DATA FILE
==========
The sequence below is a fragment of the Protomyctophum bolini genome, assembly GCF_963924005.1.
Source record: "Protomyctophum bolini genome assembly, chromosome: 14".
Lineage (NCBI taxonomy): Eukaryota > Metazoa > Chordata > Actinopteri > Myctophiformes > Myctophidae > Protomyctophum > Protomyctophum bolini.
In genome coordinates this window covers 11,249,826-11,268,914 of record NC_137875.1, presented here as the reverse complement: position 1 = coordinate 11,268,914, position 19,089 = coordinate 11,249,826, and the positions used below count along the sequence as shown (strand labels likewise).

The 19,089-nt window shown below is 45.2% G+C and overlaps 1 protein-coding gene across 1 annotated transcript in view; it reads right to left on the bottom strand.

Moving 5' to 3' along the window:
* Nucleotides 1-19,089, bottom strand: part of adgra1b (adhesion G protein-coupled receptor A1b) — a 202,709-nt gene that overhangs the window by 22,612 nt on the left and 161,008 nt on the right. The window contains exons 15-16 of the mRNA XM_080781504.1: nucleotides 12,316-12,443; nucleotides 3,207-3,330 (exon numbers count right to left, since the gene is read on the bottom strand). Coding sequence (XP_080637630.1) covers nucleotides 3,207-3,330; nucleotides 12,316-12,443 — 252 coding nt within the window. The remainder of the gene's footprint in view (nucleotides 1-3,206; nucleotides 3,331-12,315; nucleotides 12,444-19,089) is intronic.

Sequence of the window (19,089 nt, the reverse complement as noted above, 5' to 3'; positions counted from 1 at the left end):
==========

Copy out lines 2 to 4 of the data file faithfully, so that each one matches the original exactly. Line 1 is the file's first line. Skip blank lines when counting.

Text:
Source record: "Protomyctophum bolini genome assembly, chromosome: 14".
Lineage (NCBI taxonomy): Eukaryota > Metazoa > Chordata > Actinopteri > Myctophiformes > Myctophidae > Protomyctophum > Protomyctophum bolini.
In genome coordinates this window covers 11,249,826-11,268,914 of record NC_137875.1, presented here as the reverse complement: position 1 = coordinate 11,268,914, position 19,089 = coordinate 11,249,826, and the positions used below count along the sequence as shown (strand labels likewise).